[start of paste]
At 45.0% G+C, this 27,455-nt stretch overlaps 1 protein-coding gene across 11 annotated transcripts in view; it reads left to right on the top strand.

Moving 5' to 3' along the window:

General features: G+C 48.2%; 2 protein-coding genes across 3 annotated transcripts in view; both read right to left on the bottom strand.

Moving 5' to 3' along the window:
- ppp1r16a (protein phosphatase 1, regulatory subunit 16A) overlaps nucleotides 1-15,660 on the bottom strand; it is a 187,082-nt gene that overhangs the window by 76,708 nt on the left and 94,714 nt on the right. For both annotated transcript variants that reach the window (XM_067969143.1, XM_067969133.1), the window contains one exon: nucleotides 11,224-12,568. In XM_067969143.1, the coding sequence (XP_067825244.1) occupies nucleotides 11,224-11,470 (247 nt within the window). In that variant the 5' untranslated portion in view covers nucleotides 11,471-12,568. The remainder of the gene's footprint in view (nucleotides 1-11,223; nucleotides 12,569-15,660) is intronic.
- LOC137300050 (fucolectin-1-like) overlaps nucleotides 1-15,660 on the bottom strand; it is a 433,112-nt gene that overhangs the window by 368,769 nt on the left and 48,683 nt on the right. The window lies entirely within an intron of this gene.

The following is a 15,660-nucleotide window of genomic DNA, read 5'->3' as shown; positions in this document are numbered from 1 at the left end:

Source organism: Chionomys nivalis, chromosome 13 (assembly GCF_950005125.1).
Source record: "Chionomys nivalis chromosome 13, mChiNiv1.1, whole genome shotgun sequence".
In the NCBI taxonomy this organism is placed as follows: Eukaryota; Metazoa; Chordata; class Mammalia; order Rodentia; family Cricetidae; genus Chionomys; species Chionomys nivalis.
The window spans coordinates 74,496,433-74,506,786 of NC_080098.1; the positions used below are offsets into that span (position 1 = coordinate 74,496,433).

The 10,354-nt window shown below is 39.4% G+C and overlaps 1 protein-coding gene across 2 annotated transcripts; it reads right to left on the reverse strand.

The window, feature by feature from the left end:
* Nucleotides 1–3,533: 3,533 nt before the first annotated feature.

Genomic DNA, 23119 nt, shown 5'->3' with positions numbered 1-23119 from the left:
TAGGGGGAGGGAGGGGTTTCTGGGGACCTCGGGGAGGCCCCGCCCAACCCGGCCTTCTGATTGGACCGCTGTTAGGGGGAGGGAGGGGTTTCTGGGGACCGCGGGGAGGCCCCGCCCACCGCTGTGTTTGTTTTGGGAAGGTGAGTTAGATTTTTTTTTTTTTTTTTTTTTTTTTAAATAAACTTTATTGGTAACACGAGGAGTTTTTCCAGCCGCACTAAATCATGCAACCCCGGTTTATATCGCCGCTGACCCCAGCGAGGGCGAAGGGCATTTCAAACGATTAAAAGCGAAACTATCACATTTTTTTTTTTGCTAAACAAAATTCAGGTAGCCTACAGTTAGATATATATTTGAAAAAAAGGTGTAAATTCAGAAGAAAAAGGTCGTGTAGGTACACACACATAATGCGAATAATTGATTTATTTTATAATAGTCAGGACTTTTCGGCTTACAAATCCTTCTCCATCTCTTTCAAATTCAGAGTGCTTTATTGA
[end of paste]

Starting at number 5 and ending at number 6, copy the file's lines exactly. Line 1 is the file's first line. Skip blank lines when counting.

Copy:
- ppp1r16a (protein phosphatase 1, regulatory subunit 16A) overlaps nucleotides 1-15,660 on the bottom strand; it is a 187,082-nt gene that overhangs the window by 76,708 nt on the left and 94,714 nt on the right. For both annotated transcript variants that reach the window (XM_067969143.1, XM_067969133.1), the window contains one exon: nucleotides 11,224-12,568. In XM_067969143.1, the coding sequence (XP_067825244.1) occupies nucleotides 11,224-11,470 (247 nt within the window). In that variant the 5' untranslated portion in view covers nucleotides 11,471-12,568. The remainder of the gene's footprint in view (nucleotides 1-11,223; nucleotides 12,569-15,660) is intronic.
- LOC137300050 (fucolectin-1-like) overlaps nucleotides 1-15,660 on the bottom strand; it is a 433,112-nt gene that overhangs the window by 368,769 nt on the left and 48,683 nt on the right. The window lies entirely within an intron of this gene.